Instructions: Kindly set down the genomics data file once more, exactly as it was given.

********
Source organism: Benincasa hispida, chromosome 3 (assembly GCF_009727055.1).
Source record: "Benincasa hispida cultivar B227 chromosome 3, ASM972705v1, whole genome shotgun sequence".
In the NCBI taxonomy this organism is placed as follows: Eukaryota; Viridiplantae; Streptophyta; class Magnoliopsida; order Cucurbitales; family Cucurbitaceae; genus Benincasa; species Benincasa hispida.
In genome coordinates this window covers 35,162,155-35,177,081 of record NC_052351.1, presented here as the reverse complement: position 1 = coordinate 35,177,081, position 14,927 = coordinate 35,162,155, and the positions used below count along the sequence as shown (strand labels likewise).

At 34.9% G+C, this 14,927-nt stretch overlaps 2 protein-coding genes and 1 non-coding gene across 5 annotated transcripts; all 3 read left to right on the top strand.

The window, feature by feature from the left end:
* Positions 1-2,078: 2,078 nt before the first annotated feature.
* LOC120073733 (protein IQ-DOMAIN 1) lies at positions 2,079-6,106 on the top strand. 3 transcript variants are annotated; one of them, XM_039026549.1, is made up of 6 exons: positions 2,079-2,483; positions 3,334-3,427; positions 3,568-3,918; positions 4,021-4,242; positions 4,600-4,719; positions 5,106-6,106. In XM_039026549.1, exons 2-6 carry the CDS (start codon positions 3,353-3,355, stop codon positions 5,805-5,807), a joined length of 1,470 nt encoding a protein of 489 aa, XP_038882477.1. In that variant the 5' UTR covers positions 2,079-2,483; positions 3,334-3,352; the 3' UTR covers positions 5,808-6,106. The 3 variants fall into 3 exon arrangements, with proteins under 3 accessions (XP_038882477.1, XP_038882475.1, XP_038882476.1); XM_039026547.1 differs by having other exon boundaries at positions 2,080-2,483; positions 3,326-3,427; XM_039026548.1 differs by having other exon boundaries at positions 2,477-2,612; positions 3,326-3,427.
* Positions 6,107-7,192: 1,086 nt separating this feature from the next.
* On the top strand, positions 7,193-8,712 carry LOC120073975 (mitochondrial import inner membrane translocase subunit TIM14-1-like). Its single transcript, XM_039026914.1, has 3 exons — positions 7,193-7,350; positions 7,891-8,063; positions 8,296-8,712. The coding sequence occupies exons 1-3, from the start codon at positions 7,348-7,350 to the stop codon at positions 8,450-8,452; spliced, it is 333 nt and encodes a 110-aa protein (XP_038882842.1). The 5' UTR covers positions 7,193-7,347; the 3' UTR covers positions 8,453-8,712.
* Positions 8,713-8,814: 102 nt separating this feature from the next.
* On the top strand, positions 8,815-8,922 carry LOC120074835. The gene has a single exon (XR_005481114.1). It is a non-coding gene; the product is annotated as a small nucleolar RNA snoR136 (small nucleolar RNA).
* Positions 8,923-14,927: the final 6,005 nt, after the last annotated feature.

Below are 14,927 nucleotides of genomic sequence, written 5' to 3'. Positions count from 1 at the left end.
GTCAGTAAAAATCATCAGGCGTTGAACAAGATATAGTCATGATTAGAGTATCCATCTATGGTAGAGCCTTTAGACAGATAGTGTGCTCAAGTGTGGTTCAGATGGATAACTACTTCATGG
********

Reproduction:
Source organism: Benincasa hispida, chromosome 3 (assembly GCF_009727055.1).
Source record: "Benincasa hispida cultivar B227 chromosome 3, ASM972705v1, whole genome shotgun sequence".
In the NCBI taxonomy this organism is placed as follows: Eukaryota; Viridiplantae; Streptophyta; class Magnoliopsida; order Cucurbitales; family Cucurbitaceae; genus Benincasa; species Benincasa hispida.
In genome coordinates this window covers 35,162,155-35,177,081 of record NC_052351.1, presented here as the reverse complement: position 1 = coordinate 35,177,081, position 14,927 = coordinate 35,162,155, and the positions used below count along the sequence as shown (strand labels likewise).

At 34.9% G+C, this 14,927-nt stretch overlaps 2 protein-coding genes and 1 non-coding gene across 5 annotated transcripts; all 3 read left to right on the top strand.

The window, feature by feature from the left end:
* Positions 1-2,078: 2,078 nt before the first annotated feature.
* LOC120073733 (protein IQ-DOMAIN 1) lies at positions 2,079-6,106 on the top strand. 3 transcript variants are annotated; one of them, XM_039026549.1, is made up of 6 exons: positions 2,079-2,483; positions 3,334-3,427; positions 3,568-3,918; positions 4,021-4,242; positions 4,600-4,719; positions 5,106-6,106. In XM_039026549.1, exons 2-6 carry the CDS (start codon positions 3,353-3,355, stop codon positions 5,805-5,807), a joined length of 1,470 nt encoding a protein of 489 aa, XP_038882477.1. In that variant the 5' UTR covers positions 2,079-2,483; positions 3,334-3,352; the 3' UTR covers positions 5,808-6,106. The 3 variants fall into 3 exon arrangements, with proteins under 3 accessions (XP_038882477.1, XP_038882475.1, XP_038882476.1); XM_039026547.1 differs by having other exon boundaries at positions 2,080-2,483; positions 3,326-3,427; XM_039026548.1 differs by having other exon boundaries at positions 2,477-2,612; positions 3,326-3,427.
* Positions 6,107-7,192: 1,086 nt separating this feature from the next.
* On the top strand, positions 7,193-8,712 carry LOC120073975 (mitochondrial import inner membrane translocase subunit TIM14-1-like). Its single transcript, XM_039026914.1, has 3 exons — positions 7,193-7,350; positions 7,891-8,063; positions 8,296-8,712. The coding sequence occupies exons 1-3, from the start codon at positions 7,348-7,350 to the stop codon at positions 8,450-8,452; spliced, it is 333 nt and encodes a 110-aa protein (XP_038882842.1). The 5' UTR covers positions 7,193-7,347; the 3' UTR covers positions 8,453-8,712.
* Positions 8,713-8,814: 102 nt separating this feature from the next.
* On the top strand, positions 8,815-8,922 carry LOC120074835. The gene has a single exon (XR_005481114.1). It is a non-coding gene; the product is annotated as a small nucleolar RNA snoR136 (small nucleolar RNA).
* Positions 8,923-14,927: the final 6,005 nt, after the last annotated feature.

Below are 14,927 nucleotides of genomic sequence, written 5' to 3'. Positions count from 1 at the left end.
GTCAGTAAAAATCATCAGGCGTTGAACAAGATATAGTCATGATTAGAGTATCCATCTATGGTAGAGCCTTTAGACAGATAGTGTGCTCAAGTGTGGTTCAGATGGATAACTACTTCATGG